I’m just looking for 1 or 2 more opinions to see if everyone is in the same ballpark. I am going to take it to my local music store, but I figure you guys probably know best, and don’t necessarily need to hold it in your hands to give an approximate “asking price” & “let it go” price. If a couple of you chime in, I’ll share what my friend told me. Yes, I saw the recent thread about this, and also saw the ebay post going for 4K. I read the replies, so I’m not expecting anything like that. I also saw a couple ads selling hard-shell cases "only" for $200-$400... Really? Is that accurate?

One important note:
The bass has been altered. At one gig I accidently stepped on the chord while rockin' out. This pulled the jack right out, leaving it hanging. Unable to find a replacement face plate, my local tech at the time relocated the jack to the side body AND converted it to XLR. As you'll see, I also didn't pay much attention to what my belt buckle was doing over time. "If I only know what I had"!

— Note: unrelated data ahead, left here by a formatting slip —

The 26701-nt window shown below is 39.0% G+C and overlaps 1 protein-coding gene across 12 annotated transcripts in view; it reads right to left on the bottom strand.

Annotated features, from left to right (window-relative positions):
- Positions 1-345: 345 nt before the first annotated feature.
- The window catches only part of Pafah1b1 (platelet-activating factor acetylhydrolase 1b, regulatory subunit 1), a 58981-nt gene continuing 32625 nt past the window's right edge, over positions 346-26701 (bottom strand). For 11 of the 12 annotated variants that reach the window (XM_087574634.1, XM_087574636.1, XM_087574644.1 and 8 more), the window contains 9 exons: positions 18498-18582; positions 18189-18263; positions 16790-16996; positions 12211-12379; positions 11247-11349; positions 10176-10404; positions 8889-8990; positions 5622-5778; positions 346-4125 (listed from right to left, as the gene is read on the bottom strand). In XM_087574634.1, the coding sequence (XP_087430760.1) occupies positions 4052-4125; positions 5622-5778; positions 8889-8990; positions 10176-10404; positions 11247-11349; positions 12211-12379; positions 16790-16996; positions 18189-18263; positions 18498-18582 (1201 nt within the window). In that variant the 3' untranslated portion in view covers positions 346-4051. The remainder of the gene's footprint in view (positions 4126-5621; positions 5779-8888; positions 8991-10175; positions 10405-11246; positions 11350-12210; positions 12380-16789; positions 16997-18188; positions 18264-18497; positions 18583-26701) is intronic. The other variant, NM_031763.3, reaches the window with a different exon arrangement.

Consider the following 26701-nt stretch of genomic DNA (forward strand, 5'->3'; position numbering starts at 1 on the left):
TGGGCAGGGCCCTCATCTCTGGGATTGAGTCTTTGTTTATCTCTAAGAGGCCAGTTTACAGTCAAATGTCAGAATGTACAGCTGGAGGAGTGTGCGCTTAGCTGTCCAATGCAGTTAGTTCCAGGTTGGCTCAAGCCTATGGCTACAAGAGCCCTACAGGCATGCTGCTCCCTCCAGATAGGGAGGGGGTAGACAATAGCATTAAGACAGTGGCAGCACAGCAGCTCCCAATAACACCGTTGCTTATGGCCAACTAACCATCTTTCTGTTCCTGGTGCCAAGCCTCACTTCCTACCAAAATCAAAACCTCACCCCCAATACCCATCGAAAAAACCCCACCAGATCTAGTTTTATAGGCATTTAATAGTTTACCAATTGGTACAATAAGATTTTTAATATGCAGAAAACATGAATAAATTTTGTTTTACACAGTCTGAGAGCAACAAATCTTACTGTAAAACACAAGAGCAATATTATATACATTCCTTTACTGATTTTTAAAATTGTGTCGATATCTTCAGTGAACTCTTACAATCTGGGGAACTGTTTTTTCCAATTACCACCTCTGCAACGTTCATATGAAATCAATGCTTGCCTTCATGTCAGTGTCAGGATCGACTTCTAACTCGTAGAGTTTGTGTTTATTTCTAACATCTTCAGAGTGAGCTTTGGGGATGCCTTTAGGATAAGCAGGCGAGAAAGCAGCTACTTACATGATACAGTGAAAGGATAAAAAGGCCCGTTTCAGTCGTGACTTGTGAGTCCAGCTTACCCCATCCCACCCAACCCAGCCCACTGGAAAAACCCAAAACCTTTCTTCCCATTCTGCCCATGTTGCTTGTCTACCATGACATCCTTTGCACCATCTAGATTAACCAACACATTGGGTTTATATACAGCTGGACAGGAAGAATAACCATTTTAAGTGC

Again, I’m not even sure if I’m going to sell, but this is FAR from my area of expertise, so I’m just curious for feedback. Thank you for your hopeful help!  Tom

( You can open pics in a new window for a much larger image )
« Last Edit: November 23, 2015, 05:39:10 PM by tomroe1 »

1969 Les Paul Recording Bass... I Think???
« Reply #1 on: November 24, 2015, 03:57:38 PM »